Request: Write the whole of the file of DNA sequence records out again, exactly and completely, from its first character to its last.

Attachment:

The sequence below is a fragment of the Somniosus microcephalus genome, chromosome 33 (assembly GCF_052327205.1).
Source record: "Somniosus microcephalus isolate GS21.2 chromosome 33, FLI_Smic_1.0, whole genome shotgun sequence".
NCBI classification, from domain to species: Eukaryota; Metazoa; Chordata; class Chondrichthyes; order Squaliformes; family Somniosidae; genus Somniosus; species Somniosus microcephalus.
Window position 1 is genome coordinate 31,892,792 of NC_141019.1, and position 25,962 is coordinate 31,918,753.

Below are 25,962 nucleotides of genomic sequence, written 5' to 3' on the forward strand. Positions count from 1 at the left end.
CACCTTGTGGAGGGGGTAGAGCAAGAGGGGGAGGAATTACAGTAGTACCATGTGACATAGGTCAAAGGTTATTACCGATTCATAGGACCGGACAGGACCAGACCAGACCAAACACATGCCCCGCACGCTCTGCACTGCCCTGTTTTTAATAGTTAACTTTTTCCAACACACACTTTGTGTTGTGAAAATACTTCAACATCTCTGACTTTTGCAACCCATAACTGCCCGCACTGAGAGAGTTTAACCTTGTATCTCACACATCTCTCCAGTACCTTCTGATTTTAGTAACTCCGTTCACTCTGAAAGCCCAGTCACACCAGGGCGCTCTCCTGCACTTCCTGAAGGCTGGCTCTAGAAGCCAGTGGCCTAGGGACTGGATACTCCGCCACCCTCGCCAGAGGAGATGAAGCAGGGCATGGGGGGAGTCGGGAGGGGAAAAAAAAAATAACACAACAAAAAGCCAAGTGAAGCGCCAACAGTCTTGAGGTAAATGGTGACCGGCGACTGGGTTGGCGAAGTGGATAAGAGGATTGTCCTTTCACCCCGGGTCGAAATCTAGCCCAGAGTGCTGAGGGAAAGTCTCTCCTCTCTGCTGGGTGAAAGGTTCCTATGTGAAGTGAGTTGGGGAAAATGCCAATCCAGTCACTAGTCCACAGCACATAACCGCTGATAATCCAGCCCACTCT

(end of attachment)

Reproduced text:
The sequence below is a fragment of the Somniosus microcephalus genome, chromosome 33 (assembly GCF_052327205.1).
Source record: "Somniosus microcephalus isolate GS21.2 chromosome 33, FLI_Smic_1.0, whole genome shotgun sequence".
NCBI classification, from domain to species: Eukaryota; Metazoa; Chordata; class Chondrichthyes; order Squaliformes; family Somniosidae; genus Somniosus; species Somniosus microcephalus.
Window position 1 is genome coordinate 31,892,792 of NC_141019.1, and position 25,962 is coordinate 31,918,753.

Below are 25,962 nucleotides of genomic sequence, written 5' to 3' on the forward strand. Positions count from 1 at the left end.
CACCTTGTGGAGGGGGTAGAGCAAGAGGGGGAGGAATTACAGTAGTACCATGTGACATAGGTCAAAGGTTATTACCGATTCATAGGACCGGACAGGACCAGACCAGACCAAACACATGCCCCGCACGCTCTGCACTGCCCTGTTTTTAATAGTTAACTTTTTCCAACACACACTTTGTGTTGTGAAAATACTTCAACATCTCTGACTTTTGCAACCCATAACTGCCCGCACTGAGAGAGTTTAACCTTGTATCTCACACATCTCTCCAGTACCTTCTGATTTTAGTAACTCCGTTCACTCTGAAAGCCCAGTCACACCAGGGCGCTCTCCTGCACTTCCTGAAGGCTGGCTCTAGAAGCCAGTGGCCTAGGGACTGGATACTCCGCCACCCTCGCCAGAGGAGATGAAGCAGGGCATGGGGGGAGTCGGGAGGGGAAAAAAAAAATAACACAACAAAAAGCCAAGTGAAGCGCCAACAGTCTTGAGGTAAATGGTGACCGGCGACTGGGTTGGCGAAGTGGATAAGAGGATTGTCCTTTCACCCCGGGTCGAAATCTAGCCCAGAGTGCTGAGGGAAAGTCTCTCCTCTCTGCTGGGTGAAAGGTTCCTATGTGAAGTGAGTTGGGGAAAATGCCAATCCAGTCACTAGTCCACAGCACATAACCGCTGATAATCCAGCCCACTCT